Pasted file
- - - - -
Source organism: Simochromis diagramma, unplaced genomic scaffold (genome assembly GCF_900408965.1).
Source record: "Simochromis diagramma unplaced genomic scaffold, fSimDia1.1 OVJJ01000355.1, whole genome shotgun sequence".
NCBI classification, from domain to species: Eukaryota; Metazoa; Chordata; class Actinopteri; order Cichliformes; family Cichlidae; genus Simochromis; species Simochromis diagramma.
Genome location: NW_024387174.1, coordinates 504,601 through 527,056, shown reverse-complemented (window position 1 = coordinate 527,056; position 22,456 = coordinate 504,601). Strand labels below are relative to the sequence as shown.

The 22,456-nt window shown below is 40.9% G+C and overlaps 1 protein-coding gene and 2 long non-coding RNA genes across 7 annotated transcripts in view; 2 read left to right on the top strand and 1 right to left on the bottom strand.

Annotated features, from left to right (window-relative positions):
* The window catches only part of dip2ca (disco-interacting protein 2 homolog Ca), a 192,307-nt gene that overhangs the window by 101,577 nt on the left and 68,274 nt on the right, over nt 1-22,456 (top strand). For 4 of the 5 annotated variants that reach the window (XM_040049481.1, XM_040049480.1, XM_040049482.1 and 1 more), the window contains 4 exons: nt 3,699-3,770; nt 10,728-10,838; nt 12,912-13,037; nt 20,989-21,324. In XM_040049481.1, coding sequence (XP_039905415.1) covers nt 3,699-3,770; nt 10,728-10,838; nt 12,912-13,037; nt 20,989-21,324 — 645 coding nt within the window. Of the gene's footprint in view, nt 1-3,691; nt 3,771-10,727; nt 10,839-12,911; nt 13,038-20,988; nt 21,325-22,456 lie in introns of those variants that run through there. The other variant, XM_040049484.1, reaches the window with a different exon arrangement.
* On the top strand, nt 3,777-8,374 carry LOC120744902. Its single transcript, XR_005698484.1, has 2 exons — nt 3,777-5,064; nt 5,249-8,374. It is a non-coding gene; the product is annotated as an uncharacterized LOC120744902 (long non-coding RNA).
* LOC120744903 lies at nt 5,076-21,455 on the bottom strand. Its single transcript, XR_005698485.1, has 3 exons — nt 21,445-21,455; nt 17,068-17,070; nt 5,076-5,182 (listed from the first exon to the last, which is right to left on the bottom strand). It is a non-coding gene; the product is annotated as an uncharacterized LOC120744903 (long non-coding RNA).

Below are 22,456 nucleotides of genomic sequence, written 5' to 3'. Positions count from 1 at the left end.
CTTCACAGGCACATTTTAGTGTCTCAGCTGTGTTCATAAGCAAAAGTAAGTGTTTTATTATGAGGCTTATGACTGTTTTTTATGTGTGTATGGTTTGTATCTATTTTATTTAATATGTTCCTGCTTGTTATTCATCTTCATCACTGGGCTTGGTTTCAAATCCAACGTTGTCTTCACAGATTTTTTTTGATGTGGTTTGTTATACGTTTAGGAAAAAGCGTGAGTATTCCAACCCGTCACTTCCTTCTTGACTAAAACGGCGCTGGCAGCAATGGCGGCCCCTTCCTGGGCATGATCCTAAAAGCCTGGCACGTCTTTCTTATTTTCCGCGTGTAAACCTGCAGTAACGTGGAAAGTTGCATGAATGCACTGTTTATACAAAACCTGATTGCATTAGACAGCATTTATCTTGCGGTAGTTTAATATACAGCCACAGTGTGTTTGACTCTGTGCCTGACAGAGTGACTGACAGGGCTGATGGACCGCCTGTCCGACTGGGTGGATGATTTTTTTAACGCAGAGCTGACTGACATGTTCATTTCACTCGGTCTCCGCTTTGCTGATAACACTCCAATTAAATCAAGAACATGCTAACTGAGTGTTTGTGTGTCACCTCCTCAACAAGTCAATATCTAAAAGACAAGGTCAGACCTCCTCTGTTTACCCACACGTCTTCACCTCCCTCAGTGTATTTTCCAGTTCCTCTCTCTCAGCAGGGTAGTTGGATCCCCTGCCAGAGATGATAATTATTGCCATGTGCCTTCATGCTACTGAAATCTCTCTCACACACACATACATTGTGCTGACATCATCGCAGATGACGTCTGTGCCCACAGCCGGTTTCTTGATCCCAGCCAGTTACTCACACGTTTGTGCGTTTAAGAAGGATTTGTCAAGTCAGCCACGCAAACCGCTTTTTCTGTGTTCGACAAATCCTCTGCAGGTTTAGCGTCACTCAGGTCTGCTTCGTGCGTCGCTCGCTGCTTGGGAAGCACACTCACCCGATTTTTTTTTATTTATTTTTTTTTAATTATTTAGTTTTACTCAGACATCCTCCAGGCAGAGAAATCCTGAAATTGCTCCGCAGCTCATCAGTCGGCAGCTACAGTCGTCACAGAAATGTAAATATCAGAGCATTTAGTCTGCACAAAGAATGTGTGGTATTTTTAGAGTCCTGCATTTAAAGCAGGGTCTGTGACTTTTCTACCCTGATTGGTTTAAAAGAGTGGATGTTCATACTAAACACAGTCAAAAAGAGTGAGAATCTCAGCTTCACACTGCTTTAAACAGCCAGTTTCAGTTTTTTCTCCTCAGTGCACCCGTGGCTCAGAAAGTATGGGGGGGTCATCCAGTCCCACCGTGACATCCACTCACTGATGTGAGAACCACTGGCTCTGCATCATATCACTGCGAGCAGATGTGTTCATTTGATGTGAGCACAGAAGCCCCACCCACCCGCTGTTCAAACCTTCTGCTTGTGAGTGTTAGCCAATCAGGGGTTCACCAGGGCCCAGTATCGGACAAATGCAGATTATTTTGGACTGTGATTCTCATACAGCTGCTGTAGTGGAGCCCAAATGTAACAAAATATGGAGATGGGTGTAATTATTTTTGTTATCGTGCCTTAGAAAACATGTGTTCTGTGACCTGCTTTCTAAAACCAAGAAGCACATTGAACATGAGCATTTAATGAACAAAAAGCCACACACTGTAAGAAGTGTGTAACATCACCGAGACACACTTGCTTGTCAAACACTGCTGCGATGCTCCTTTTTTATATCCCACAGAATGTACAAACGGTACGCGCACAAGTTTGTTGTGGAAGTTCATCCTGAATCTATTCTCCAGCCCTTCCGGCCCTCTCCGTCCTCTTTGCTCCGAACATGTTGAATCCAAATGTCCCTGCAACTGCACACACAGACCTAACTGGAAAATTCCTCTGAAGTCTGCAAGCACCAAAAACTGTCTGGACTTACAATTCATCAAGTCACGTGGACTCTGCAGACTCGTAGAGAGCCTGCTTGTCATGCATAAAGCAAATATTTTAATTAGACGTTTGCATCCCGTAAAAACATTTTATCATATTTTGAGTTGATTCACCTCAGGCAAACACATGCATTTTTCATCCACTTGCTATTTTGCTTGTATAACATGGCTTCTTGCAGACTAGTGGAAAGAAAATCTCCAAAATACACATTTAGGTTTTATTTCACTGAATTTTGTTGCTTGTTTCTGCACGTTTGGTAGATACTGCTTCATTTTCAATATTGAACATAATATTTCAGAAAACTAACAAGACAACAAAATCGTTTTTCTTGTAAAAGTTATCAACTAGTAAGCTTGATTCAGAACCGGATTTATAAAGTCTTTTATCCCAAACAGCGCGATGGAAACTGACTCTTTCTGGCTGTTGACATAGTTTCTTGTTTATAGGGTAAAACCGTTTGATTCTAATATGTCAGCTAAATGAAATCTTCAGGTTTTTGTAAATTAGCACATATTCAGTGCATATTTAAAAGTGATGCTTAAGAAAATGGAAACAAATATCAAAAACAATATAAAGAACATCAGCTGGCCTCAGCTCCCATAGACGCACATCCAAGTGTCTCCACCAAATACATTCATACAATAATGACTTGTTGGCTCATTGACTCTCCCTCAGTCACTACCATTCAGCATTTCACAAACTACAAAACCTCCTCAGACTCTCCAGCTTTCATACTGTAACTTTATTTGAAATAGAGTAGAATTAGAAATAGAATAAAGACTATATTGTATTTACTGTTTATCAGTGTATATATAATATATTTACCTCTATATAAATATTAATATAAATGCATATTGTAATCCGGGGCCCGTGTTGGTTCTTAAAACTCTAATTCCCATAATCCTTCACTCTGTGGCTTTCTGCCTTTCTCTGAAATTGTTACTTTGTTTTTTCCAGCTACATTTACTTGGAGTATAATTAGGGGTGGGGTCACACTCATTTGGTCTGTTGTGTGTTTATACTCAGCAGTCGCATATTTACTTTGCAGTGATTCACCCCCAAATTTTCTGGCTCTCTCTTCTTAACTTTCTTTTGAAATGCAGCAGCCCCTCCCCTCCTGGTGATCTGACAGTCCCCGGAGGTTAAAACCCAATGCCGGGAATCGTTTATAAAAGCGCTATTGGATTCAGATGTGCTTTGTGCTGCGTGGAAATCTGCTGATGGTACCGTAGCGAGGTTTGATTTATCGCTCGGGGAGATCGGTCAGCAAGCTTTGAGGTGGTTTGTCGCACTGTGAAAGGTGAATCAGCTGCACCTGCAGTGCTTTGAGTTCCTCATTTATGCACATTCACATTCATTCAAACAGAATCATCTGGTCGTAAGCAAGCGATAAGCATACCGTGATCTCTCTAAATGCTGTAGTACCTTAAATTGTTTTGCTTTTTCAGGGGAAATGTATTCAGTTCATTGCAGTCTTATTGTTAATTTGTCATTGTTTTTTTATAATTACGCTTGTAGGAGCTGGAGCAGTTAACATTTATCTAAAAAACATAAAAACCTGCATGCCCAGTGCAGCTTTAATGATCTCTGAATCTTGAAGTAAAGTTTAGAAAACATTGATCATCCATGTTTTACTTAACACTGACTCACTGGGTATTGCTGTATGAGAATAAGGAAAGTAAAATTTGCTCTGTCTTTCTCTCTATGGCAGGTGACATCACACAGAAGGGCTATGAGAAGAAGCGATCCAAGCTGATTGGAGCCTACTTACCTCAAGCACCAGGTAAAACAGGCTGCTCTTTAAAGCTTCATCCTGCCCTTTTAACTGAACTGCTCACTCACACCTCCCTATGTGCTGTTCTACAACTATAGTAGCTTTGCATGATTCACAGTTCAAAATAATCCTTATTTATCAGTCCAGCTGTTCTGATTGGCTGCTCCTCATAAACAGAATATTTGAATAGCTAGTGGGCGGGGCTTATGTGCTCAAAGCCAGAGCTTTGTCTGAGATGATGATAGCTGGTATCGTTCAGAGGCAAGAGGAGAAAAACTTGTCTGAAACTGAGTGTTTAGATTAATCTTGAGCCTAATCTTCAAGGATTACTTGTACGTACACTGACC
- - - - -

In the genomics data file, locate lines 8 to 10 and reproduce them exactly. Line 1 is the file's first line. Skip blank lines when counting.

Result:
* On the top strand, nt 3,777-8,374 carry LOC120744902. Its single transcript, XR_005698484.1, has 2 exons — nt 3,777-5,064; nt 5,249-8,374. It is a non-coding gene; the product is annotated as an uncharacterized LOC120744902 (long non-coding RNA).
* LOC120744903 lies at nt 5,076-21,455 on the bottom strand. Its single transcript, XR_005698485.1, has 3 exons — nt 21,445-21,455; nt 17,068-17,070; nt 5,076-5,182 (listed from the first exon to the last, which is right to left on the bottom strand). It is a non-coding gene; the product is annotated as an uncharacterized LOC120744903 (long non-coding RNA).

Below are 22,456 nucleotides of genomic sequence, written 5' to 3'. Positions count from 1 at the left end.